Treatment for knee effusion

Written by rebecca boardman
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Treatment for knee effusion
(Courtesy of http://z.about.com/d/teenhealth/1/0/p/-/-/-/swollen-knee-rockinfree.jpg)

Knee effusion, also known as "water on the knee", is a condition in which the body reacts to injury or infection by causing fluid to rush to the area, causing painful swelling. Sometimes the swelling can become enormous, and immediate treatment is necessary. More often, however, the swelling is nominal, and can often be treated with home remedies. This article will give you some options for treating knee effusion.

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Swelling

Effusion is a gathering of fluid in the knee. This fluid is often the result of the body responding to an injury, such as a dislocation or trauma. The damaged tissue reacts with swelling and becomes more inflamed, causing the joint to swell. This can become quite dramatic and get large enough that the joint appears deformed and is unable to bend. The fluid is a combination of plasma, platelets and blood, and is often pale yellow in colour. If the joint becomes grossly swollen, medical treatment will become necessary.

Home Treatment

For mild swelling that is caused by injury or trauma, a home remedy will often suffice. The I.C.E. treatment--(I)ce, (C)ompress, and (E)levate--is often very effective. Get off the injured knee immediately, and apply a cold compress to the joint. This can be a bag of ice, or even a bag of frozen vegetables. Place a cloth over the knee and apply the ice to the joint. Prop the leg above hip level, and then wrap the ice onto the knee. Ice it for at least 20 minutes, and then apply a compression wrap to the knee and keep it elevated as much as possible. Maintain this regime for at least 24 hours, icing the joint every few hours, and see if the swelling is reduced. It is important not to strain the knee and allow it to fully recover, even after the swelling has been reduced.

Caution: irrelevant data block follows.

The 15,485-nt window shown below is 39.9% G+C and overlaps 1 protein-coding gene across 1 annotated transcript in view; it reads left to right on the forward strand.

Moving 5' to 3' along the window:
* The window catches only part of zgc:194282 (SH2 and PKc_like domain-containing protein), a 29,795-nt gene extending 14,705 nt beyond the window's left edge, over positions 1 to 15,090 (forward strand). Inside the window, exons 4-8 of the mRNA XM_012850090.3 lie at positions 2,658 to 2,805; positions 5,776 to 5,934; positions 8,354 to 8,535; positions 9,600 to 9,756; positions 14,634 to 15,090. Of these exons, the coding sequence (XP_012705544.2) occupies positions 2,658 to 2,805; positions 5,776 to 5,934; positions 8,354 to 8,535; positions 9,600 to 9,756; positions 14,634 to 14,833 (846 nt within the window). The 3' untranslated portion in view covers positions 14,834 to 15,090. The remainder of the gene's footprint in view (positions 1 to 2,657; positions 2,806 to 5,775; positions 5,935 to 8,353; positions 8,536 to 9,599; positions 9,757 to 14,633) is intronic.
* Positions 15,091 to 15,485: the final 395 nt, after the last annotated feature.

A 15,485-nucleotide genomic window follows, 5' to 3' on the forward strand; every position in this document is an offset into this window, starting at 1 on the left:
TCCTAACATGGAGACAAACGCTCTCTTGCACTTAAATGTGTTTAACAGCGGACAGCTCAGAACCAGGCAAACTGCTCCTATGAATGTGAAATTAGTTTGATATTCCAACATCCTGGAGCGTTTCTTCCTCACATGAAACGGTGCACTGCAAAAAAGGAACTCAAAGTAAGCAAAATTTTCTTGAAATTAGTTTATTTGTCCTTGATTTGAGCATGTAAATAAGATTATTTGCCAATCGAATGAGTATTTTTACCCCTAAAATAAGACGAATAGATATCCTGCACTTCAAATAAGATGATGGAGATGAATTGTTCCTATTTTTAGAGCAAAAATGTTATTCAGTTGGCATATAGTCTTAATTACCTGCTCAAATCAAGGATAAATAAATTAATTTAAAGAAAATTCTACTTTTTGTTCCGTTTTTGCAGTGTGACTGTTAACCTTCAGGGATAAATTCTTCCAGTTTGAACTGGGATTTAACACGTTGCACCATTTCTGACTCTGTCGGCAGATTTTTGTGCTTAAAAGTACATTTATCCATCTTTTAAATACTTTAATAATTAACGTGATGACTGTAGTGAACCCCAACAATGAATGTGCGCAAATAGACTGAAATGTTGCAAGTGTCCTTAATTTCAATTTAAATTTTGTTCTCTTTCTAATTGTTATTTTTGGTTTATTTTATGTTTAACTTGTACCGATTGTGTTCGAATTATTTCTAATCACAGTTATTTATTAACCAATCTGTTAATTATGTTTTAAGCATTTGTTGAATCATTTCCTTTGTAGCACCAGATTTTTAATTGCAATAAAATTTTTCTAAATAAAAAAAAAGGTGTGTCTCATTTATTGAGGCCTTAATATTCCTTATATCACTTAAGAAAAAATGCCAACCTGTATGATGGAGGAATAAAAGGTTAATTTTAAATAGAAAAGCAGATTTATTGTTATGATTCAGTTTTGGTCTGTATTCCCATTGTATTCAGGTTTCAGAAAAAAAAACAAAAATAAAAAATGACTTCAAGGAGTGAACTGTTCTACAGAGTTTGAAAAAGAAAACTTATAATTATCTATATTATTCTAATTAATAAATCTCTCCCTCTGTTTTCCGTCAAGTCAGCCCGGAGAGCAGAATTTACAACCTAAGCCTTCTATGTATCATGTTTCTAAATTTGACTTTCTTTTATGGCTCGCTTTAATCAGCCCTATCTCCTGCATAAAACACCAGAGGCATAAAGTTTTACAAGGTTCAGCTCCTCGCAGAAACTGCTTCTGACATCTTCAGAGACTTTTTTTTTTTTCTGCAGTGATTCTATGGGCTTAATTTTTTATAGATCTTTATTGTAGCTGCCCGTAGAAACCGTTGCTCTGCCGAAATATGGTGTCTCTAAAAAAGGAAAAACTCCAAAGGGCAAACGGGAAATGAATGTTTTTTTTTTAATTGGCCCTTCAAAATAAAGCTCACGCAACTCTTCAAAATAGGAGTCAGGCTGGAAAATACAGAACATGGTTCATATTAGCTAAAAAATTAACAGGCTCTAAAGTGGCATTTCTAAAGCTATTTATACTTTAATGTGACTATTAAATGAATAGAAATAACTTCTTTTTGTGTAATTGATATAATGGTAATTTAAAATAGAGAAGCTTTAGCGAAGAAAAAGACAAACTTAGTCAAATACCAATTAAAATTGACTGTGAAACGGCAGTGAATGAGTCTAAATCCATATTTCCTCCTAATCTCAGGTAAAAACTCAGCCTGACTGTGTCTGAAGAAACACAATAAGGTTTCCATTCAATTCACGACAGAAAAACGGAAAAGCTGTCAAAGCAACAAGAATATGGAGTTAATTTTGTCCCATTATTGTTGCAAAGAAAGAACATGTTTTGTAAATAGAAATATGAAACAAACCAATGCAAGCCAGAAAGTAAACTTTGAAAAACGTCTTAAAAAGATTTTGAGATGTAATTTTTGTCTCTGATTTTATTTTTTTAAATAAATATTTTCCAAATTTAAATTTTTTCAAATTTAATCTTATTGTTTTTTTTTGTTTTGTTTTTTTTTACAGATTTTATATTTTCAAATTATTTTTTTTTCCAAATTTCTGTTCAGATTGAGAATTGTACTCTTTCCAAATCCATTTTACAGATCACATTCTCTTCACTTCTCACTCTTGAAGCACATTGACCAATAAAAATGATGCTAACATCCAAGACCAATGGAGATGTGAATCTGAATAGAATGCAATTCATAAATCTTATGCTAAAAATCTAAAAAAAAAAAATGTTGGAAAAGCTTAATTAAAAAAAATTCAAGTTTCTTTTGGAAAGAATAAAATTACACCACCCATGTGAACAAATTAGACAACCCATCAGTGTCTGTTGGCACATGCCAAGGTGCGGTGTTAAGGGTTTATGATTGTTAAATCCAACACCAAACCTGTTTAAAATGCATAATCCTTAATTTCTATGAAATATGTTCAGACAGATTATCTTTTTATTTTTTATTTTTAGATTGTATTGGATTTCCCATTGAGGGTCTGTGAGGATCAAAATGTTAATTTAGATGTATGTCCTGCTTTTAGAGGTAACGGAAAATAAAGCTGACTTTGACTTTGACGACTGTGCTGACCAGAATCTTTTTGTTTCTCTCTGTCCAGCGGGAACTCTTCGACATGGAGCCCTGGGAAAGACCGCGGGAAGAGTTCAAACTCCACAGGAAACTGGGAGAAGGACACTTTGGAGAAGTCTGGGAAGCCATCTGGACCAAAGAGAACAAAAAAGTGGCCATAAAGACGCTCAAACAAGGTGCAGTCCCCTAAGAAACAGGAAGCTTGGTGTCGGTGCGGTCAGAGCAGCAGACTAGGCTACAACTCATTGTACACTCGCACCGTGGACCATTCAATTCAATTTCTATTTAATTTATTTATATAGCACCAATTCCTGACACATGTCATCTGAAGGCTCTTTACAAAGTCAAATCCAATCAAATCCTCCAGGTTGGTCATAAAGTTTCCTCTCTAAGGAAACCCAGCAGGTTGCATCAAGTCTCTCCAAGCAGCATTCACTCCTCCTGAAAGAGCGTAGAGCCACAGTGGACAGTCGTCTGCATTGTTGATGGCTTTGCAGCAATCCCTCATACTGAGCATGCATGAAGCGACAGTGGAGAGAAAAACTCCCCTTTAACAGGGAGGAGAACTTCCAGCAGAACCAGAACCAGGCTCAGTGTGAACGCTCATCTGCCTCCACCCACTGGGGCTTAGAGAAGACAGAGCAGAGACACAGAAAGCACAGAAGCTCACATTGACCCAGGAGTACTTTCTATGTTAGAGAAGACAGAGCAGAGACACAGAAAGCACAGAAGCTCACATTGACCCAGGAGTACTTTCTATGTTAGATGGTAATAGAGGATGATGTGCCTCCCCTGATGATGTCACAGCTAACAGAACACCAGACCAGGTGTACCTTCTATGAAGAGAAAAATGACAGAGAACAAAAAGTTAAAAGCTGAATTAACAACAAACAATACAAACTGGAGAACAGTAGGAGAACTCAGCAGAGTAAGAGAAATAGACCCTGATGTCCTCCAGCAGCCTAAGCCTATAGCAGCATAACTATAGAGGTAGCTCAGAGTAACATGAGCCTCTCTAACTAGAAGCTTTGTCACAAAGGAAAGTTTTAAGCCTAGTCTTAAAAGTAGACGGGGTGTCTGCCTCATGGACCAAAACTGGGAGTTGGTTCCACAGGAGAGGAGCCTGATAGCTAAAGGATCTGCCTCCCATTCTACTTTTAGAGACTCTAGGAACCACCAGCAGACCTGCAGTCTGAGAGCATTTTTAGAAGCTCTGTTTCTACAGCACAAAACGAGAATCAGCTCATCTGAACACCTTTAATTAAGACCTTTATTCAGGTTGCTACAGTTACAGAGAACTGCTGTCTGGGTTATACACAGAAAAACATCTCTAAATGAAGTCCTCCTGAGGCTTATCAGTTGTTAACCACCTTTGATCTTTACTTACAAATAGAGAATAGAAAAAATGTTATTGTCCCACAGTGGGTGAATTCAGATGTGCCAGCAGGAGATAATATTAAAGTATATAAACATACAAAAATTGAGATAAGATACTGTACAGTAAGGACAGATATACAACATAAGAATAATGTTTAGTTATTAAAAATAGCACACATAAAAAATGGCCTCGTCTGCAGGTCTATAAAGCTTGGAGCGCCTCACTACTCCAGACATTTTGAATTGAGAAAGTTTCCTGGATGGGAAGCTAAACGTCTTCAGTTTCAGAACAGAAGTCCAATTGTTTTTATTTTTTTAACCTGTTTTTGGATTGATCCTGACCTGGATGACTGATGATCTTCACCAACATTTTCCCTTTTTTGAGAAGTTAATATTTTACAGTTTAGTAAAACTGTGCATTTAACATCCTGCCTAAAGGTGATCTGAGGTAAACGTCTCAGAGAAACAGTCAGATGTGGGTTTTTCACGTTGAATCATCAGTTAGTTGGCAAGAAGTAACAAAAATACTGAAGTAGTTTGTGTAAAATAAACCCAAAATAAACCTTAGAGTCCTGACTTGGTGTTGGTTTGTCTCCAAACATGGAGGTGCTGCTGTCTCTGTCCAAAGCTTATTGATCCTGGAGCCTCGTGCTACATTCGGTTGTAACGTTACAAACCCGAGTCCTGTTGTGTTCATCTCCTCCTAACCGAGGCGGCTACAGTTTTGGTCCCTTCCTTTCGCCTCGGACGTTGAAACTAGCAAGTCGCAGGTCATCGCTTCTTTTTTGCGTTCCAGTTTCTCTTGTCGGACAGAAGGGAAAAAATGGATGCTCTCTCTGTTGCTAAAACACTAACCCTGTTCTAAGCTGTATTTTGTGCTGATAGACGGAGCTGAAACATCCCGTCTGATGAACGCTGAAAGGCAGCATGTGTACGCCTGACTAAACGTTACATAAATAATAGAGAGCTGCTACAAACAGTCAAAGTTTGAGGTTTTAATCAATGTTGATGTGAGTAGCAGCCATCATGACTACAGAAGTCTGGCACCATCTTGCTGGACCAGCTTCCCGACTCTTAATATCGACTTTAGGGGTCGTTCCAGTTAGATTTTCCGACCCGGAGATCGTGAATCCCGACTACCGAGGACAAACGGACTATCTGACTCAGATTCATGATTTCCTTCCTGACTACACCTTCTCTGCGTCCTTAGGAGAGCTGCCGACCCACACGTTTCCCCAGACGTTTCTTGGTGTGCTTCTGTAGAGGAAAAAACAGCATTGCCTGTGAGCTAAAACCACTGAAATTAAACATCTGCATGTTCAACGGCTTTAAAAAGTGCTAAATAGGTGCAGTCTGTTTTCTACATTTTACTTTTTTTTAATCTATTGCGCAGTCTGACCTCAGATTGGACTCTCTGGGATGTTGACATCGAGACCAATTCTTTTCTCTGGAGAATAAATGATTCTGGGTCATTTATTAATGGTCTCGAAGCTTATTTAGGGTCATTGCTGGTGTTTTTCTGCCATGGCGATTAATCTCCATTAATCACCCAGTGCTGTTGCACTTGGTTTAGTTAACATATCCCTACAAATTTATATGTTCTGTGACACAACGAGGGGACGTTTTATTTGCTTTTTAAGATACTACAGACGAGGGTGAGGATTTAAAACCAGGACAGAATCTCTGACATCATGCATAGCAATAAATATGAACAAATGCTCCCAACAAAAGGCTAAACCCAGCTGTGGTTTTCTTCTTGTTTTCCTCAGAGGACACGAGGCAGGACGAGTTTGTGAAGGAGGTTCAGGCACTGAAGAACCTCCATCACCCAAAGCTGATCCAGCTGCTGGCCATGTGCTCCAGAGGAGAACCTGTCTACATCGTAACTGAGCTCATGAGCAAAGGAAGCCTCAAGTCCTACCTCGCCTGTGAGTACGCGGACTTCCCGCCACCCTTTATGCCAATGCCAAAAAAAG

Medical Treatment

Aspiration is usually the next step when a knee does not reduce on its own, or when the swelling is compromising the joint. This is done by a medical professional either at an emergency room or a doctor's office. The knee is sterilised and a large syringe with a bore needle is inserted into the space between the knee joint. The knee is then manipulated to extrude as much of the fluid as possible, and the fluid drained into the syringe. Often this fluid will be analysed to make sure there is no infection.

Corticosteroids

Another option that may be administered by a medical professional is the injection of a powerful corticosteroid into the freshly aspirated joint. This has the effect of reducing inflammation for long-term relief of swelling and stiffness. Results vary in patients, but most people will show significant reduction in swelling and pain, which can last anywhere from a few weeks to several months. Usually this is only used for patients who have an injury or other problem that needs to be addressed in order to provide long-term healing.

Rest

One of the simplest methods to help get water off the knee is to rest the joint. Whatever treatment is used to initially get the swelling down will be pointless if the injury is repeated or the joint is stressed before it has time to heal. Try to get weight off the knee as much as possible. Use a support brace or bandage when you need to walk or use the knee. Take care when turning or bending. Use common sense and avoid activities that could strain or twist the knee. By using this simple method, you can often reduce swelling in the knee joint.

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